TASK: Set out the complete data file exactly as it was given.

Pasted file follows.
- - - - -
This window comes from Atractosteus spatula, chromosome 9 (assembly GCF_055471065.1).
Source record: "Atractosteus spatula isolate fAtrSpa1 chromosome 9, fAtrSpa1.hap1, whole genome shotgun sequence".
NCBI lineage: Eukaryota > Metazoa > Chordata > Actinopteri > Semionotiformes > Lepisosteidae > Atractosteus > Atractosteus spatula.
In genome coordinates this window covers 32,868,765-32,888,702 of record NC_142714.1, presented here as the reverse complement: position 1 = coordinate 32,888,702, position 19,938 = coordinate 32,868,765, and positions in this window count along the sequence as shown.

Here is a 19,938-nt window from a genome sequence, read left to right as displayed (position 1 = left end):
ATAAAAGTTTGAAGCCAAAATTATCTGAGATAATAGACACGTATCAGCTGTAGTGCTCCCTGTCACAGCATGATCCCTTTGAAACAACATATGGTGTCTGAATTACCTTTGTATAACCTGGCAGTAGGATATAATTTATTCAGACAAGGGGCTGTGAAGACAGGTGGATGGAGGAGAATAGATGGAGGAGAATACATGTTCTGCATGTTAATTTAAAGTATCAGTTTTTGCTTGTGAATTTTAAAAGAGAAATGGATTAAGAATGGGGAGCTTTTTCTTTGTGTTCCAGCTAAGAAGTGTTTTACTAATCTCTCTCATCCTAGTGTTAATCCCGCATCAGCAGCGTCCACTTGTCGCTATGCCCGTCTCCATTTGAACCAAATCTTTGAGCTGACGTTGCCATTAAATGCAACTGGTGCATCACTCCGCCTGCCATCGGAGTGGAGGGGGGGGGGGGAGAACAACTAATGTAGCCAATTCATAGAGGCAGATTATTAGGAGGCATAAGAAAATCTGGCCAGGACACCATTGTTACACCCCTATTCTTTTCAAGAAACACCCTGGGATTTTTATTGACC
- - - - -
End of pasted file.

This window comes from Atractosteus spatula, chromosome 9 (assembly GCF_055471065.1).
Source record: "Atractosteus spatula isolate fAtrSpa1 chromosome 9, fAtrSpa1.hap1, whole genome shotgun sequence".
NCBI lineage: Eukaryota > Metazoa > Chordata > Actinopteri > Semionotiformes > Lepisosteidae > Atractosteus > Atractosteus spatula.
In genome coordinates this window covers 32,868,765-32,888,702 of record NC_142714.1, presented here as the reverse complement: position 1 = coordinate 32,888,702, position 19,938 = coordinate 32,868,765, and positions in this window count along the sequence as shown.

Here is a 19,938-nt window from a genome sequence, read left to right as displayed (position 1 = left end):
ATAAAAGTTTGAAGCCAAAATTATCTGAGATAATAGACACGTATCAGCTGTAGTGCTCCCTGTCACAGCATGATCCCTTTGAAACAACATATGGTGTCTGAATTACCTTTGTATAACCTGGCAGTAGGATATAATTTATTCAGACAAGGGGCTGTGAAGACAGGTGGATGGAGGAGAATAGATGGAGGAGAATACATGTTCTGCATGTTAATTTAAAGTATCAGTTTTTGCTTGTGAATTTTAAAAGAGAAATGGATTAAGAATGGGGAGCTTTTTCTTTGTGTTCCAGCTAAGAAGTGTTTTACTAATCTCTCTCATCCTAGTGTTAATCCCGCATCAGCAGCGTCCACTTGTCGCTATGCCCGTCTCCATTTGAACCAAATCTTTGAGCTGACGTTGCCATTAAATGCAACTGGTGCATCACTCCGCCTGCCATCGGAGTGGAGGGGGGGGGGGGAGAACAACTAATGTAGCCAATTCATAGAGGCAGATTATTAGGAGGCATAAGAAAATCTGGCCAGGACACCATTGTTACACCCCTATTCTTTTCAAGAAACACCCTGGGATTTTTATTGACC